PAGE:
Here in Australia, our beautiful, wide, brown land means that we love our big cars. Holden’s Commodore and Ford’s Falcon dominated the top of new vehicle sales lists for decades. They continue to be strong sellers, despite both brands shutting down in recent years. All of the five most popular cars in Australia are petrol-powered, but that looks set to change; you’ll just have to give it a few years first.
The electric vehicle du jour in Australia has to be the Nissan Leaf. It’s certainly been around for the longest, having launched in June 2012 — the Leading, Environmentally Friendly, Affordable Family Car initially had a claimed 160km range without using a drop of petrol, and the 2013 model refresh boosted that by around one-fifth.
The Leaf is an all-electric vehicle; there’s no petrol engine, no oil pan, no fuel tank — only a 24kWh battery pack and a front-mounted 80kW electric motor. The next-gen Leaf should also handle 300km on a single charge. The only problem is that you don’t really see many Nissan Leafs driving around at the moment. No one seems to like them.
But prospective EV buyers can already also choose the Mitsubishi i-MiEV, with a 49kW motor and 16kWh battery pack, made for the CBDs of cities like Sydney and Melbourne. Australians aren’t exactly rushing to embrace electric tech, but there’s a middle ground. If you want to reassure yourself with a petrol-backup hybrid (no range anxiety!), you’re spoilt for choice with the prototypical Toyota Prius, the Holden Volt, the Camry Hybrid, the Lexus RX400h — and the list goes on.
But whether Australians like it or not, there are a lot more electric cars — both hybrids and pure plug-in EVs — on the horizon.
Next week, I’m test-driving an EV that is another step on the long road towards electric Nirvana. Mitsubishi’s Outlander PHEV makes that crucial jump of not having a petrol motor connected to its drivetrain at any speed below 60km/h; unless you’re on the highway or a toll road, the two-litre four-cylinder only serves to charge the soft-roader SUV’s 12kWh battery — good for around 50km of outright range. You can plug the PHEV into a wall outlet to refill its battery, so you could avoid using petrol entirely if you’re commuting a short distance in it.
Why Go Electric?
The environmental benefits of electric vehicles cannot be overstated. Beyond the energy and industrial cost of the car’s initial production (stamping panels, moulding interior plastics and so on), there’s virtually no ongoing cost to the environment from running the vehicle compared to a petrol-powered, diesel-powered or LPG-powered car. There is the logistical concern of lithium battery production — where do you source a huge amount of lithium and graphite without strip-mining and trashing the planet? — but that’s a different conversation.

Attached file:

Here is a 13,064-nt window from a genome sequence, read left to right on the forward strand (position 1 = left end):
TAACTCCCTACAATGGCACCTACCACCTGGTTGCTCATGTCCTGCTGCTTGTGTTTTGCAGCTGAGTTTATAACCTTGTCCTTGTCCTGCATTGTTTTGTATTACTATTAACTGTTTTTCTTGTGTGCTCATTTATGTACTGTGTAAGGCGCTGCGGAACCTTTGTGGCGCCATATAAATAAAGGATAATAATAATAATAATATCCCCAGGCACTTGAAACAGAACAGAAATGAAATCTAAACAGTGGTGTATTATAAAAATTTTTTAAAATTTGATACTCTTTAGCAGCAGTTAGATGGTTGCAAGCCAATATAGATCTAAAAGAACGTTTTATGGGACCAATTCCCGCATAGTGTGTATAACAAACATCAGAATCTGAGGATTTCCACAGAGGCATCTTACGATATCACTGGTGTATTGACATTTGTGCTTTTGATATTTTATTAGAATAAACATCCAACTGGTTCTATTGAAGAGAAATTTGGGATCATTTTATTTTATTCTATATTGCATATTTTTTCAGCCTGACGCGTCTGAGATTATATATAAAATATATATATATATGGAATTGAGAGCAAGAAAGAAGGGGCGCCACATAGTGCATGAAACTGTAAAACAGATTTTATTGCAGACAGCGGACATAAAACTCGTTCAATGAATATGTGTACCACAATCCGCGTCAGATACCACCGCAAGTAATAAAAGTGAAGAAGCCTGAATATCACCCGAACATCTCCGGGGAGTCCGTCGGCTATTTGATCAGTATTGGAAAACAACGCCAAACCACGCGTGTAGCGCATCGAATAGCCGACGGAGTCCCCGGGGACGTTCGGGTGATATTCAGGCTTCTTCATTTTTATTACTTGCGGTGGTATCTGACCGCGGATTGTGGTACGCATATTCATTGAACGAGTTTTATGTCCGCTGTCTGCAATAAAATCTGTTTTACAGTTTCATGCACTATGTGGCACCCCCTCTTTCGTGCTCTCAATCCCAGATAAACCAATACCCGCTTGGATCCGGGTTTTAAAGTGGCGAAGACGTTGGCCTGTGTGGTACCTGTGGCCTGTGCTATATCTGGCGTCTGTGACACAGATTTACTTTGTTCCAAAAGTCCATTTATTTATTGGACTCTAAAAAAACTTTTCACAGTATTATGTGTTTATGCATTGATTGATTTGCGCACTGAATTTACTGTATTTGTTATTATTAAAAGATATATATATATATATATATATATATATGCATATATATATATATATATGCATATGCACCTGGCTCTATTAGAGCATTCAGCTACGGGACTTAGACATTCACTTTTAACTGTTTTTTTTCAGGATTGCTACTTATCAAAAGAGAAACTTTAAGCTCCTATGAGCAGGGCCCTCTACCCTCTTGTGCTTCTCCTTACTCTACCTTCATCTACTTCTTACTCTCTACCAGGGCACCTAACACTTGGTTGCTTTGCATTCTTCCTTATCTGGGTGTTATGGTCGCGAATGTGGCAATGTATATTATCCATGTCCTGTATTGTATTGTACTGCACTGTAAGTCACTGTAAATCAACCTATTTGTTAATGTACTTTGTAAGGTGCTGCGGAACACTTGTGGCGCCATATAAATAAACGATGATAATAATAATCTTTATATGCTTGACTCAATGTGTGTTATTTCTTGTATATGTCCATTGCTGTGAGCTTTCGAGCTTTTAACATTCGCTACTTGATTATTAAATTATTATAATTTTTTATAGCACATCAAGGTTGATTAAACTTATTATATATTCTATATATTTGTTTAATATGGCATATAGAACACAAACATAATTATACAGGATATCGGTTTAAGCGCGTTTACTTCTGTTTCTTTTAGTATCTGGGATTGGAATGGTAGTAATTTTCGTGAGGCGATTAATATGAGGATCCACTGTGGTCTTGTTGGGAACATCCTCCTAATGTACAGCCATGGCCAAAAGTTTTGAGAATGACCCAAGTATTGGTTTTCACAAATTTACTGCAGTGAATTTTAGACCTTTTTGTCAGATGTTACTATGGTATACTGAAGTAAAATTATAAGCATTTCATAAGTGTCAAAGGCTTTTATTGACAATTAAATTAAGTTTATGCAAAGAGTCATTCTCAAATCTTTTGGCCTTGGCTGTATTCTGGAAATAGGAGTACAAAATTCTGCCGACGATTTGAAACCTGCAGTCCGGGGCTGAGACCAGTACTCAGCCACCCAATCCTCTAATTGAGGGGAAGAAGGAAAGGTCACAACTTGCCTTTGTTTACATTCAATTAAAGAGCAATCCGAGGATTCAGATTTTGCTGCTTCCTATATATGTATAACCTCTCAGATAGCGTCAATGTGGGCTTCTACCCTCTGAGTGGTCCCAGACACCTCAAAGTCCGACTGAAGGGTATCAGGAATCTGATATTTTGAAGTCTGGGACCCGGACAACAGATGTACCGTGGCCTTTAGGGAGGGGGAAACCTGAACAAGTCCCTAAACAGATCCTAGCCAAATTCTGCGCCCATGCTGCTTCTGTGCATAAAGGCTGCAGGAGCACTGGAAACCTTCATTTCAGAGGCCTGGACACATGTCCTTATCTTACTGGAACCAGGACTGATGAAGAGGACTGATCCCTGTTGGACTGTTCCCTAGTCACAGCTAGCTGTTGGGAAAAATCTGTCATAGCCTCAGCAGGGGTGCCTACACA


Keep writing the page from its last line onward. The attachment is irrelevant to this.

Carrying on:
Buy an electric car, and all your driving energy comes from the electrical grid. It’s far easier to improve greenhouse gas emissions by replacing and refurbishing one or all of the 167 coal and gas power stations (above 1MW output) around Australia than by replacing and refurbishing the 20 million cars on the road. If you care about the environment, buying an electric car makes sense.
The Outlander PHEV isn’t a full, proper electric car, but it’s 90 per cent of the way there. Tesla Motors is on the verge of launching its Model S in Australia — at the moment, the 500km-rated luxury sedan is the gold standard for electric power. A massive 60kWh or 85kWh battery pack and rear-mounted electric motor propels the car from 0-100km/h in 4.4 seconds, seating up to seven in comfort and safety without drinking a drop of petrol.
Tesla’s entire business model is predicated on electric vehicle technology, so it’s the company I automatically look to for a hint at what the future holds for electric cars. There’s a soft-roader Tesla Model X on the way, and in another year or two, an incredibly promising mass-market Model E city car. If other manufacturers step up their game to challenge Tesla for market share, that can only be a good thing for buyers and the environment.
This gradual filtering of electric motors and high-capacity lithium batteries into mainstream consumer vehicles is even mirrored in their recent entry into the hardcore supercar market. The McLaren P1 uses a front-wheel-drive electric motor and centrally-mounted battery to provide what it calls “torque fill” at low revs, while the 3.8-litre V8’s two massive turbochargers spool up.
The Porsche 918 Spyder uses two electric motors — one for the front wheels, and one to directly supplement the petrol-burning 4.6L naturally aspirated V8. The BMW i8 is the supercar most committed to electric power; you can drive it entirely on battery, and BMW claims its combined cycle fuel consumption as a mere 2.1L/100km. The LaFerrari is a little less refined, but it’s still a significant step forward technologically.
All of these cars will (hopefully) make their way to Australian shores eventually. As will mainstream all-electric vehicles from Ford, Holden and every other carmaker worth its salt. If they want to keep making sales in a world where fuel efficiency and environmental impact is becoming increasingly important in buyers’ minds, they’ll have to.